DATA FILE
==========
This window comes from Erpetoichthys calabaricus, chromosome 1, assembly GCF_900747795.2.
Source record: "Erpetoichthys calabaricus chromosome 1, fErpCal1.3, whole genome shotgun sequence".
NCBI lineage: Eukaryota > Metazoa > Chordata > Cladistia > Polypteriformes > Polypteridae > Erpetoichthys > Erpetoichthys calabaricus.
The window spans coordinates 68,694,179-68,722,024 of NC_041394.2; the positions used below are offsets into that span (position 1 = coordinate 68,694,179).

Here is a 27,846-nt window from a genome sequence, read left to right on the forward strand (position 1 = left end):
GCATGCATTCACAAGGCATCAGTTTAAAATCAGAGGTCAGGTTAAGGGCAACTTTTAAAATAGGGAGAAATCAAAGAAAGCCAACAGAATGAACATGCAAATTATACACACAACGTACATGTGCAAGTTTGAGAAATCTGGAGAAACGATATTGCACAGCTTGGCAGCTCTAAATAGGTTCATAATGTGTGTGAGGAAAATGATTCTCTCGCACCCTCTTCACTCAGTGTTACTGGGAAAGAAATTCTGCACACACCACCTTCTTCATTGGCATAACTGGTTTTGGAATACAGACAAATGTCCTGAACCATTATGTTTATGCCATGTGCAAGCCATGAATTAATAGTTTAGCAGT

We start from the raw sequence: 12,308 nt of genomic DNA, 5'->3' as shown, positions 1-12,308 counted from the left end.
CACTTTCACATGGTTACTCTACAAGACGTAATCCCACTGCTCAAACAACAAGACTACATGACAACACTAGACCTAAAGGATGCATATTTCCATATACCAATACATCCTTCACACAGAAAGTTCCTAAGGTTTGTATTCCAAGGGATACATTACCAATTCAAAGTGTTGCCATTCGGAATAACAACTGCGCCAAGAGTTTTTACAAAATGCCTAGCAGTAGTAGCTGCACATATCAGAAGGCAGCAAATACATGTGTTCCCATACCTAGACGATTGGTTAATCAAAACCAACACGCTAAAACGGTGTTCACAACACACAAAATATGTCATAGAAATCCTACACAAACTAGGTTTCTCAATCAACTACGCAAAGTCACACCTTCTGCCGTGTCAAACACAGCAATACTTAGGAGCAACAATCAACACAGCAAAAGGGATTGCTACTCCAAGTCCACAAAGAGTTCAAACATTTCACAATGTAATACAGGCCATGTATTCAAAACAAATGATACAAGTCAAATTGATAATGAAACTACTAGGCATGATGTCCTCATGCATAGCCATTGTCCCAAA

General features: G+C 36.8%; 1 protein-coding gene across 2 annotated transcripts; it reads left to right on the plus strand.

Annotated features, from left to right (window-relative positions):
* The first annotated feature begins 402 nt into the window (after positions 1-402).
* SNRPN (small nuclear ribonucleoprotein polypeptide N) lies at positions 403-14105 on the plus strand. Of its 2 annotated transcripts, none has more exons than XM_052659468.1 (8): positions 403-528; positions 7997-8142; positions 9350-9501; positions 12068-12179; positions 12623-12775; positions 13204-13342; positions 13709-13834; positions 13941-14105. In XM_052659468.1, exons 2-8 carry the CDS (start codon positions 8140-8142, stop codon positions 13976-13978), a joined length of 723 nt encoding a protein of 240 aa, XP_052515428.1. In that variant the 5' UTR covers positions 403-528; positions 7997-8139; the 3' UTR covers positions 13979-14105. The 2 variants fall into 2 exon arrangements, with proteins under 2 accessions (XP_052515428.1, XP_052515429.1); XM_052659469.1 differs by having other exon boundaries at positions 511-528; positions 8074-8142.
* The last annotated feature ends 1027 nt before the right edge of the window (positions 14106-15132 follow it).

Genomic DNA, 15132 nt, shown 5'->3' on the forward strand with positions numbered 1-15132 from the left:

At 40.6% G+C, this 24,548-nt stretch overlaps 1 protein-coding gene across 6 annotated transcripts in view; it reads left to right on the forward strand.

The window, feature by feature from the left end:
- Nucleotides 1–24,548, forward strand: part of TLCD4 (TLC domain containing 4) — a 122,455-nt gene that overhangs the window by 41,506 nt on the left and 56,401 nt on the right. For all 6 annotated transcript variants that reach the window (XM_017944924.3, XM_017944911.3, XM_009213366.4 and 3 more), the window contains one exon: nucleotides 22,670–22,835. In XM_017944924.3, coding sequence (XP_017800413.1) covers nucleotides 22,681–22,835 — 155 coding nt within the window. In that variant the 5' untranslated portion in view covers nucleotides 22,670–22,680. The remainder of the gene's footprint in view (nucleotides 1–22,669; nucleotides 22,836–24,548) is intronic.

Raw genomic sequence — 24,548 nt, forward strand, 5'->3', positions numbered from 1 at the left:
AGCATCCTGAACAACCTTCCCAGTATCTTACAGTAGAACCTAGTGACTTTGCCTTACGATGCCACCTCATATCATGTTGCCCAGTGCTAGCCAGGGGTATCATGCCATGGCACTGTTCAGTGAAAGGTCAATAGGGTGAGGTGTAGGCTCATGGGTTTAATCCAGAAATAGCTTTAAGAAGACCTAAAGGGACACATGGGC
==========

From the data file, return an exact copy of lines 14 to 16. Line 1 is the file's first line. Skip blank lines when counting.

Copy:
Genomic DNA, 15132 nt, shown 5'->3' on the forward strand with positions numbered 1-15132 from the left:

At 40.6% G+C, this 24,548-nt stretch overlaps 1 protein-coding gene across 6 annotated transcripts in view; it reads left to right on the forward strand.

The window, feature by feature from the left end: